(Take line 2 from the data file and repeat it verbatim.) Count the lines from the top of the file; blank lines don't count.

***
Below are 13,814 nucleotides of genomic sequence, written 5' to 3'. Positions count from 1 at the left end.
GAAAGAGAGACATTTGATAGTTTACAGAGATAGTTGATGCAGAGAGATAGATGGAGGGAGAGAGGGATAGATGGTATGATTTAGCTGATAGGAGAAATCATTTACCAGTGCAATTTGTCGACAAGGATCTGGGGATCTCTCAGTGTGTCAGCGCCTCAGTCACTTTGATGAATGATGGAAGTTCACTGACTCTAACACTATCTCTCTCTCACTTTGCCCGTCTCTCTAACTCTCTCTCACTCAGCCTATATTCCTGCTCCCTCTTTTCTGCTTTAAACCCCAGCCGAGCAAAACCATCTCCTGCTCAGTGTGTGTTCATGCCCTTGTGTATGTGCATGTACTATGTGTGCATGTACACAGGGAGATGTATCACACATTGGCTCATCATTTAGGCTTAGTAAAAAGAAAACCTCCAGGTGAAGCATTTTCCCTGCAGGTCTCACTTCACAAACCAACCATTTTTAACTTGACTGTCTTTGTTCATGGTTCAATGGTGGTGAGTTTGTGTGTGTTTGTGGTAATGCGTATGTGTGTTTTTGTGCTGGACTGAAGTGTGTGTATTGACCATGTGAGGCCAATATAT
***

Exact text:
GAAAGAGAGACATTTGATAGTTTACAGAGATAGTTGATGCAGAGAGATAGATGGAGGGAGAGAGGGATAGATGGTATGATTTAGCTGATAGGAGAAATCATTTACCAGTGCAATTTGTCGACAAGGATCTGGGGATCTCTCAGTGTGTCAGCGCCTCAGTCACTTTGATGAATGATGGAAGTTCACTGACTCTAACACTATCTCTCTCTCACTTTGCCCGTCTCTCTAACTCTCTCTCACTCAGCCTATATTCCTGCTCCCTCTTTTCTGCTTTAAACCCCAGCCGAGCAAAACCATCTCCTGCTCAGTGTGTGTTCATGCCCTTGTGTATGTGCATGTACTATGTGTGCATGTACACAGGGAGATGTATCACACATTGGCTCATCATTTAGGCTTAGTAAAAAGAAAACCTCCAGGTGAAGCATTTTCCCTGCAGGTCTCACTTCACAAACCAACCATTTTTAACTTGACTGTCTTTGTTCATGGTTCAATGGTGGTGAGTTTGTGTGTGTTTGTGGTAATGCGTATGTGTGTTTTTGTGCTGGACTGAAGTGTGTGTATTGACCATGTGAGGCCAATATAT